A British Airways check in worker has been dismissed after only a couple of weeks in the job because his hair did not conform to BA's strict uniform standards. Mr Ouared wore his long hair in a bun and refused to cut it, wear it in dreadlocks or wrap it in a turban - suggestions, he says, that were made by BA.
Mr Ouared is reported to have complained that BA's uniform policy is "100% sexist" and that he has been discriminated against. Is he correct?
BA's uniform policy applies to all of its check in staff but different standards are expected of men and women. For example, it provides that men's hair must not fall over the face or touch the shirt collar and that ponytails are only acceptable for men with dreadlocks. Women have their own requirements regarding hairstyles, including a ban on close-shaven hair, along with rules on hosiery, make-up and skirt length.
Uniform policies which have different rules for men and women will only amount to sex discrimination if the opposite sex can establish that their treatment is "less favourable". For example, women who are asked to wear high heels may be able to claim that this requirement discriminates against them because men do not have similar restrictions placed on their choice of foot ware which, in turn, can cause discomfort and harm.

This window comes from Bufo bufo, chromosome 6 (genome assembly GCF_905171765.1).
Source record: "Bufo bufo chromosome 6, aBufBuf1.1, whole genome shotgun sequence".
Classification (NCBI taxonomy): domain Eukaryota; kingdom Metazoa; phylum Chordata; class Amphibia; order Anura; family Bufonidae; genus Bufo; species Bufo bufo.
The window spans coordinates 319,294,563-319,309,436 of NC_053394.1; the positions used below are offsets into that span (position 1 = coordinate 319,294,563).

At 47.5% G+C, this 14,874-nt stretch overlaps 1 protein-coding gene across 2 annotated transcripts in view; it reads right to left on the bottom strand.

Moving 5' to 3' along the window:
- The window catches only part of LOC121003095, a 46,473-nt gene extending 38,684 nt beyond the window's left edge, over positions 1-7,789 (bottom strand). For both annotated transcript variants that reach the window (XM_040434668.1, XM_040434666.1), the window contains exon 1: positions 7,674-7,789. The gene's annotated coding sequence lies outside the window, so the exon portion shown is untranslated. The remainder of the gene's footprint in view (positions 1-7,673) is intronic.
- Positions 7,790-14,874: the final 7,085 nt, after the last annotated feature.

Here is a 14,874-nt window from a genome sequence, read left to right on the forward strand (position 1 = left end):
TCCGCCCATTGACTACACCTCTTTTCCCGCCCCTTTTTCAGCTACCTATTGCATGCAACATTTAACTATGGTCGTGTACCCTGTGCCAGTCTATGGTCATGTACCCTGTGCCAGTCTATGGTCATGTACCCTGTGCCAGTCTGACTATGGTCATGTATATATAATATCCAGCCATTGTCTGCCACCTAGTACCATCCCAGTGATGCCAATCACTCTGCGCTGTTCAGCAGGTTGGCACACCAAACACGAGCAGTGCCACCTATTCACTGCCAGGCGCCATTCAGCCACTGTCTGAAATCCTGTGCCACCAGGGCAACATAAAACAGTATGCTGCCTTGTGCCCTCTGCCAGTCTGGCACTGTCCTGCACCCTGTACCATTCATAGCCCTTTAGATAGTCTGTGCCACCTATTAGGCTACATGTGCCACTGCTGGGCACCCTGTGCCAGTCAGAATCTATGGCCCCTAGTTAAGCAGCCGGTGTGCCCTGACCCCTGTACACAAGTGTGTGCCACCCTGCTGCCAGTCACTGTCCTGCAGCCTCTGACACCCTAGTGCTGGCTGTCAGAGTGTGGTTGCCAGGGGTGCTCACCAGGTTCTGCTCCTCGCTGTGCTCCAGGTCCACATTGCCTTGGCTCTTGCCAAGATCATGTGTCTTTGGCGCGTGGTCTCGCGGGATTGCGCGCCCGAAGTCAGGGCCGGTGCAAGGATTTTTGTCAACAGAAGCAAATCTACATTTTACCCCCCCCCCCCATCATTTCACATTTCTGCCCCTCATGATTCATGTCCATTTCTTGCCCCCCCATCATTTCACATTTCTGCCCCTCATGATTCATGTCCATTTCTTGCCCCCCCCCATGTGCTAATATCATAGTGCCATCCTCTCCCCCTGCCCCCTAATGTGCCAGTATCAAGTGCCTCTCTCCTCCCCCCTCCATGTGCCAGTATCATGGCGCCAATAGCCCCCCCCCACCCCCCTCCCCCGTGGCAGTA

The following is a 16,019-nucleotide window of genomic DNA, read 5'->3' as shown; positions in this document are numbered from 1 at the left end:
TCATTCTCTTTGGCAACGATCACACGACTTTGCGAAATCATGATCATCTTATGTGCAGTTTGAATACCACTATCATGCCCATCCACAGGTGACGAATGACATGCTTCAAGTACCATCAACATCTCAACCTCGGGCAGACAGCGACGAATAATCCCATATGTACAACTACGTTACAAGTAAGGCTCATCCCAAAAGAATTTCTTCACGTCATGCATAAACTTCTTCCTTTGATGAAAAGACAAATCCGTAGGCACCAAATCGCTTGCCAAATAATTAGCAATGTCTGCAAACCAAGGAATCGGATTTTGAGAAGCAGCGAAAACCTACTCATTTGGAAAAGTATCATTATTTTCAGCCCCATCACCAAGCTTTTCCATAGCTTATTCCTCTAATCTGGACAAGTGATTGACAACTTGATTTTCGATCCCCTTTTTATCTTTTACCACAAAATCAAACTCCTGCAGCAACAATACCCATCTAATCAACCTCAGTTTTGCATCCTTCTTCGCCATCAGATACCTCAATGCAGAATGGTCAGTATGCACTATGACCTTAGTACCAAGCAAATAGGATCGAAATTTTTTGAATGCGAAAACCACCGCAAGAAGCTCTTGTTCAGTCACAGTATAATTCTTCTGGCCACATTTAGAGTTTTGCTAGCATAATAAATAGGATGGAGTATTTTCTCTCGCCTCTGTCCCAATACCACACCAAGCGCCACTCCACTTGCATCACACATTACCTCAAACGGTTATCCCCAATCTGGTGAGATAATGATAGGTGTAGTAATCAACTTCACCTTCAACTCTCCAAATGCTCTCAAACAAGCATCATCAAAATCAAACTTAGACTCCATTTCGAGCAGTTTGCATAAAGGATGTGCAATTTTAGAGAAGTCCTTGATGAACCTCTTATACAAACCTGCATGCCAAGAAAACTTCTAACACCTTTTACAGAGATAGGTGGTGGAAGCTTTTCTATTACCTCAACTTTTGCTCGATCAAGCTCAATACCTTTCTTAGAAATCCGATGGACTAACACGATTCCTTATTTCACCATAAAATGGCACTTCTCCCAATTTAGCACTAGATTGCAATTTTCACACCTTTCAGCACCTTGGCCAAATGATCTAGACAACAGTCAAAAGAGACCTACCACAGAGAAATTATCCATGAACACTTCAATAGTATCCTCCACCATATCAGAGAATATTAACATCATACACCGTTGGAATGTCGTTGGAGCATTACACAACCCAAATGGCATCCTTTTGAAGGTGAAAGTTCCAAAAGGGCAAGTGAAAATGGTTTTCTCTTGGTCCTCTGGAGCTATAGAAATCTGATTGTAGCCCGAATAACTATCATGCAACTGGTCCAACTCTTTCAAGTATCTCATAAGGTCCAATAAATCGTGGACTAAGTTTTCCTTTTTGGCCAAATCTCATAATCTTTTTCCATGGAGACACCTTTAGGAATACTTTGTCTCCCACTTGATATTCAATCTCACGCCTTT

It will also be difficult for employers to be able to justify a policy that requires women to wear skirts rather than trousers.
However, if the standards are imposed equally (even if they are different in some ways), the dress code will not normally amount to sex discrimination.
There's a surprising limited amount of reported cases on uniform policies. In 1996 a male employee was dismissed from his employment as an assistant on the Safeway delicatessen counter because his hair, which he wore in a ponytail, breached the employer's rules for male staff. These stipulated that hair must be tidy and not below collar length. This was not for hygiene reasons: the same rule was not imposed on female employees and if this employee had been a woman his hairstyle would not have been a problem. Nevertheless, the rules did not amount to discrimination because both sexes were not allowed to have "unconventional hairstyles". Unconventional hairstyles for men and women are often different - the rule did not give rise to identical results but it was not less favourable treatment.
Are buns still considered unconventional hairstyles for men? That is probably a matter of debate and may vary between sectors: corporate employers such as BA may well interpret this more conservatively than say creative industries.
But, on the face of it, BA's policy on hair styles does not look as though it discriminates against men.
The government did provide some guidance following a recent parliamentary review that is available here: https://www.gov.uk/government/publications/dress-codes-and-sex-discrimination-what-you-need-to-know
For advice on uniform policies, please contact our expert, Glenn Hayes firstname.lastname@example.org or 44 (0)113 218 6484.
He said: "It's ridiculous in 2018. There are more and more men that have the same hairstyle as me. There's 100% sexism going on." The "man bun" hairstyle has been worn by celebrities such as footballer Gareth Bale and singer Harry Styles. "BA are stuck in the 1970s, their policy is very much from the 1970s, it's not conforming with our times," Mr Ouared said.